The war went comparatively easy and victory was swipt. But for the world’s premier power to defeat a third-class army of a third-class regime wasn’t really that sensational.

To win the peace after the war has proved to be a far more difficult challenge, as we are all painfully aware of. To say that policy planning and execution has been smooth would be a blatant lie.

In many ways, it has been a mess. Those of us that have some experience of post-war state-building operations were not surprised by the magnitude of the challenge, but by the naivity with which it was approached.

Nevertheless, there has been progress. The formal occupation has ended. A reasonable election has been held. A government is in the process of being formed. Optimism seems to have increased in Iraq during the last month.

I belong to those that were more understanding of the action two years ago than most.

One of the reasons for that was that I found the possible alternative policy – Saddam in power in his palaces, with the people of Iraq sinking deeper and deeper into despair under the combination of external sanctions and internal repression – substantially worse. It would have lead to some sort of explosion sooner or later anyhow.

Much has been said of the truly massive intellience failure concerning weapons of mass destruction. Rarely has so prestigious institutions been so humiliated as the key Western intelligence organisations on this issue. It will take time for them to recover.

But if no weapons of mass destruction were found, a regime of mass repression certainly was. And its removal was a good thing for Iraq, for the region and for the world.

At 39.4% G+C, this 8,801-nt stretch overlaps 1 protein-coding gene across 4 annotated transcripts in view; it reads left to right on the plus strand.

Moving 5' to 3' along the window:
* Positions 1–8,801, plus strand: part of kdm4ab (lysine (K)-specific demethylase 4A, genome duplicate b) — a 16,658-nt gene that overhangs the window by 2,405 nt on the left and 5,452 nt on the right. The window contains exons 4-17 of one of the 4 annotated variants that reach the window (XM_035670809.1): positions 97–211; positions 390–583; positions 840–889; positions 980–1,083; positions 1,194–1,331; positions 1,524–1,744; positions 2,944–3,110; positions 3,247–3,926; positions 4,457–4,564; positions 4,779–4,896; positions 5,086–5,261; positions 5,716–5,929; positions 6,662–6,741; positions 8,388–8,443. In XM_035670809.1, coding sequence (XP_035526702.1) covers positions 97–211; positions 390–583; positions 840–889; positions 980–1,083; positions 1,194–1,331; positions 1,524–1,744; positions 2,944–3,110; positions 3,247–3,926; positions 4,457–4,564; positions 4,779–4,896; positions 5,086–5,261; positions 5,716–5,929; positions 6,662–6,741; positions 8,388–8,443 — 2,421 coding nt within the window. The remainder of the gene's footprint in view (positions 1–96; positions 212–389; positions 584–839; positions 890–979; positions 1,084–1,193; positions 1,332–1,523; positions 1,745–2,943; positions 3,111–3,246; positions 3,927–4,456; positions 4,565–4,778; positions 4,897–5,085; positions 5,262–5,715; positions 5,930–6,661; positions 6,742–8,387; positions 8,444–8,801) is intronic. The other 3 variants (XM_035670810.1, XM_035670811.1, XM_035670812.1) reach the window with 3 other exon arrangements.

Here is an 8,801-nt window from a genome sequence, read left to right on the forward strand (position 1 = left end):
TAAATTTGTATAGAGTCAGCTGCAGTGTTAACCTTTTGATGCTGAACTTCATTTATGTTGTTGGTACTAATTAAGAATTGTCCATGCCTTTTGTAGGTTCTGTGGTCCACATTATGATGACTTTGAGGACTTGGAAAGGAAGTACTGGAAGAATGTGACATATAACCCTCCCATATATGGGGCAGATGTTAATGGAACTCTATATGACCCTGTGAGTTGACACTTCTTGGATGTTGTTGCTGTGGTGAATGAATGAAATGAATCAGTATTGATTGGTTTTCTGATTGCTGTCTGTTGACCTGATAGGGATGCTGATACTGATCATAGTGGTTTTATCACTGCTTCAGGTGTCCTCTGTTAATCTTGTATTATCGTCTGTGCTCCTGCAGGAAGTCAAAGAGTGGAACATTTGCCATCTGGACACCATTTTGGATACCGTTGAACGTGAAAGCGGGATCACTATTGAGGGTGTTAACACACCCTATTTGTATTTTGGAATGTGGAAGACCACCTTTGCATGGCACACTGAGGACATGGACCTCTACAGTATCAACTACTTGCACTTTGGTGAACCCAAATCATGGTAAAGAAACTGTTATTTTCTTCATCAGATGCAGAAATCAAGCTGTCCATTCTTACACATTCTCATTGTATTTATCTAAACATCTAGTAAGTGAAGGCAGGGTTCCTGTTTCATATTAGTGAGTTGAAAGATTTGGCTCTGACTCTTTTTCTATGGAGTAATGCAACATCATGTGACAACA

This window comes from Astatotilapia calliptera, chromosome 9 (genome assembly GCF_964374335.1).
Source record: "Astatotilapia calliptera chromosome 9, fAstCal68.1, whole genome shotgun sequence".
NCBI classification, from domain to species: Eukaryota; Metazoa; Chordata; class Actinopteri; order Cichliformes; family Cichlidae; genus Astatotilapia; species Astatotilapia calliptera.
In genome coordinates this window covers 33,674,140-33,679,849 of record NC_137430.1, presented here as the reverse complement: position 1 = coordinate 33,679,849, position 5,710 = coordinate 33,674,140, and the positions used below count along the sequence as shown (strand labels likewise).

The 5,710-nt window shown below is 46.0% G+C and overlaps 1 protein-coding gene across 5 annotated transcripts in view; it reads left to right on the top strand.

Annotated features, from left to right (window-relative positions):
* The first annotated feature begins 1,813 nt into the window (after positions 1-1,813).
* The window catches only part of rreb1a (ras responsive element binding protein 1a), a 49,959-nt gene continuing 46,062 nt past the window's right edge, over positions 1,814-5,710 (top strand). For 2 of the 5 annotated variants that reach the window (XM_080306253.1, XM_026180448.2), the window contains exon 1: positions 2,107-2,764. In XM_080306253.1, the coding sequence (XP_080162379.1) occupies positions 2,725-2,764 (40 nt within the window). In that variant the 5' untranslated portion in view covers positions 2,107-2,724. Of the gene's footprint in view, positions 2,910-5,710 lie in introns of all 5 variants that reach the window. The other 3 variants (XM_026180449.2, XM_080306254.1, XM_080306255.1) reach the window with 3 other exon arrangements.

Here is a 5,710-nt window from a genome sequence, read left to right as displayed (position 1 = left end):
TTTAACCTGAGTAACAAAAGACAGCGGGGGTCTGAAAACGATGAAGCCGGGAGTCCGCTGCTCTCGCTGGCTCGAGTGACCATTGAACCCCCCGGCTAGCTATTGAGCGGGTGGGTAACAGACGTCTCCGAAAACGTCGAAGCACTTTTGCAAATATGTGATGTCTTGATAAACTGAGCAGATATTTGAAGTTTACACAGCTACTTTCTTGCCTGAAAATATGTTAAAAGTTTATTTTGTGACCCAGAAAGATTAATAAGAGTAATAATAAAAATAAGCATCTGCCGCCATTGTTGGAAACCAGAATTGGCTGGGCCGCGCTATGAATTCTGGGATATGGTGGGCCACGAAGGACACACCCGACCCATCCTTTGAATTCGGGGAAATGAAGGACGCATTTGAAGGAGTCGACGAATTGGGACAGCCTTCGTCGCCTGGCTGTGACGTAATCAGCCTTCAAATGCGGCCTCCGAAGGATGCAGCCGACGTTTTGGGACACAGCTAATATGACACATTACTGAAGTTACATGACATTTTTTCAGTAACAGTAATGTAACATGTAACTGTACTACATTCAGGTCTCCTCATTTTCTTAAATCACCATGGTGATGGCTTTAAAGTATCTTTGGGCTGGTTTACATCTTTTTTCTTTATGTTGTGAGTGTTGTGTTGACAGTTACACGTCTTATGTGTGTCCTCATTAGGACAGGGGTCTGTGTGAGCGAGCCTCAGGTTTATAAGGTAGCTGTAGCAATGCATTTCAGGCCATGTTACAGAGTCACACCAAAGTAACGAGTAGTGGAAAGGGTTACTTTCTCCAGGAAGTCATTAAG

Now the obligation is to stay the course, defeat the insurgents and terrorist and create the conditions for the Iraqis themselves to build a decent and representative regime.

In the meantime, the link above will make it possible for you to view how the US Department of Defense wants to present the situation in Iraq two years after the start of the war.

Hawk with a Hearth

17 mars 2005

The nomination of Paul Wolfowitz – presently US Deputy Secretary of Defense – to be the new head of the World Bank has not been met with universal acclaim.

That’s understandable. The public image of him across the world is the image of a man driving the invasion of Iraq and belligerent US rhetoric in other cases as well.

Invading other countries is not seen as a core business for the World Bank, and his qualifications are accordingly questioned.

But I’m convinced that Paul will be an excellent head of the World Bank. He is far more of an open-minded intellectual than most people are aware of, has dealt extensively with issues of development not the least in Southeast Asia, and would bring both new political gravitas and renewed intellectual strengths to the World Bank.

That he is deeply committed to the values of freedom and democracy, and the transformation of authoritarian and ossified regimes in that direction, can hardly be seen as anything but a plus.

China Conflict Coming?

17 mars 2005

A few days in Washington are a few days in a rather confusing debate on where China is heading and how we should react to its ambitions.

The debate has been triggered by the intention of the European Union to abolish the arms embargo imposed on China after the Tiananmen massacres in 1989.

The embargo is today primarily political in nature. Some military and dual-use equipment continuous to be sold in limited quantities by European countries and the intention is to replace it with a control regime that ensures that nothing substantially more will be done.

The modernization of the Chinese armed forces today is – in terms of imports – done with a combination of advanced Russian platforms – fighters, submarines, surface combatants – and advanced Israeli electronics, although some of the most sophisticated sales have been blocked by the US.

But there is, in spite of this, great disquiet in Washington over the European intentions. It is seen as a bad signal to Beijing at a time when the Communist regime there is adopting a more belligerent rhetoric against Taiwan. And on the horizon there is the fear that at some point in time the United States might find itself in a military confrontation with a rising China.